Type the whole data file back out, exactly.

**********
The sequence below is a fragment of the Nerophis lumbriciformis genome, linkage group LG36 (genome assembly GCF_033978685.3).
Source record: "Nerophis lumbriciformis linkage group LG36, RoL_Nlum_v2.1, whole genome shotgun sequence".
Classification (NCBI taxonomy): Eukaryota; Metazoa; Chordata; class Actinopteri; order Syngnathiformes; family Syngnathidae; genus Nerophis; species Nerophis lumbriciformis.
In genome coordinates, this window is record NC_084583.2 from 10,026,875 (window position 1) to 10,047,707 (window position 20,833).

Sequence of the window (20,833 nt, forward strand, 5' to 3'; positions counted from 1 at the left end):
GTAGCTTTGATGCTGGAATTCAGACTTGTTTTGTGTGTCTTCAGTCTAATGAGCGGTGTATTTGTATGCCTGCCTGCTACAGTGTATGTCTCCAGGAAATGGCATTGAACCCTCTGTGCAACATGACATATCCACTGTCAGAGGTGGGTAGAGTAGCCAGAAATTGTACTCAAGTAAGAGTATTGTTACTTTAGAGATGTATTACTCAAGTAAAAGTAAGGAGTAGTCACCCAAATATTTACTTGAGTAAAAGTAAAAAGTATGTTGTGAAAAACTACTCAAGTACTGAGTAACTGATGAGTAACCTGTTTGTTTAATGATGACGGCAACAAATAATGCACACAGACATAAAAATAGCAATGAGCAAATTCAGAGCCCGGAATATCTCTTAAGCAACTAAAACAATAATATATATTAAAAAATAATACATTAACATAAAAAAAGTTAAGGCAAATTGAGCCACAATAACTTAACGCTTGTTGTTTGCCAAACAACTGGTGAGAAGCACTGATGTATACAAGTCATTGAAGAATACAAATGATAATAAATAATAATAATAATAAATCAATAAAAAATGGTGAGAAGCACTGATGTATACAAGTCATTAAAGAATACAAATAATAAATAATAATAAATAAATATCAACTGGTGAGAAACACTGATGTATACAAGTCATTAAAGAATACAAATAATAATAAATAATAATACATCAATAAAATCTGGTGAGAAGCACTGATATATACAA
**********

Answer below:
The sequence below is a fragment of the Nerophis lumbriciformis genome, linkage group LG36 (genome assembly GCF_033978685.3).
Source record: "Nerophis lumbriciformis linkage group LG36, RoL_Nlum_v2.1, whole genome shotgun sequence".
Classification (NCBI taxonomy): Eukaryota; Metazoa; Chordata; class Actinopteri; order Syngnathiformes; family Syngnathidae; genus Nerophis; species Nerophis lumbriciformis.
In genome coordinates, this window is record NC_084583.2 from 10,026,875 (window position 1) to 10,047,707 (window position 20,833).

Sequence of the window (20,833 nt, forward strand, 5' to 3'; positions counted from 1 at the left end):
GTAGCTTTGATGCTGGAATTCAGACTTGTTTTGTGTGTCTTCAGTCTAATGAGCGGTGTATTTGTATGCCTGCCTGCTACAGTGTATGTCTCCAGGAAATGGCATTGAACCCTCTGTGCAACATGACATATCCACTGTCAGAGGTGGGTAGAGTAGCCAGAAATTGTACTCAAGTAAGAGTATTGTTACTTTAGAGATGTATTACTCAAGTAAAAGTAAGGAGTAGTCACCCAAATATTTACTTGAGTAAAAGTAAAAAGTATGTTGTGAAAAACTACTCAAGTACTGAGTAACTGATGAGTAACCTGTTTGTTTAATGATGACGGCAACAAATAATGCACACAGACATAAAAATAGCAATGAGCAAATTCAGAGCCCGGAATATCTCTTAAGCAACTAAAACAATAATATATATTAAAAAATAATACATTAACATAAAAAAAGTTAAGGCAAATTGAGCCACAATAACTTAACGCTTGTTGTTTGCCAAACAACTGGTGAGAAGCACTGATGTATACAAGTCATTGAAGAATACAAATGATAATAAATAATAATAATAATAAATCAATAAAAAATGGTGAGAAGCACTGATGTATACAAGTCATTAAAGAATACAAATAATAAATAATAATAAATAAATATCAACTGGTGAGAAACACTGATGTATACAAGTCATTAAAGAATACAAATAATAATAAATAATAATACATCAATAAAATCTGGTGAGAAGCACTGATATATACAA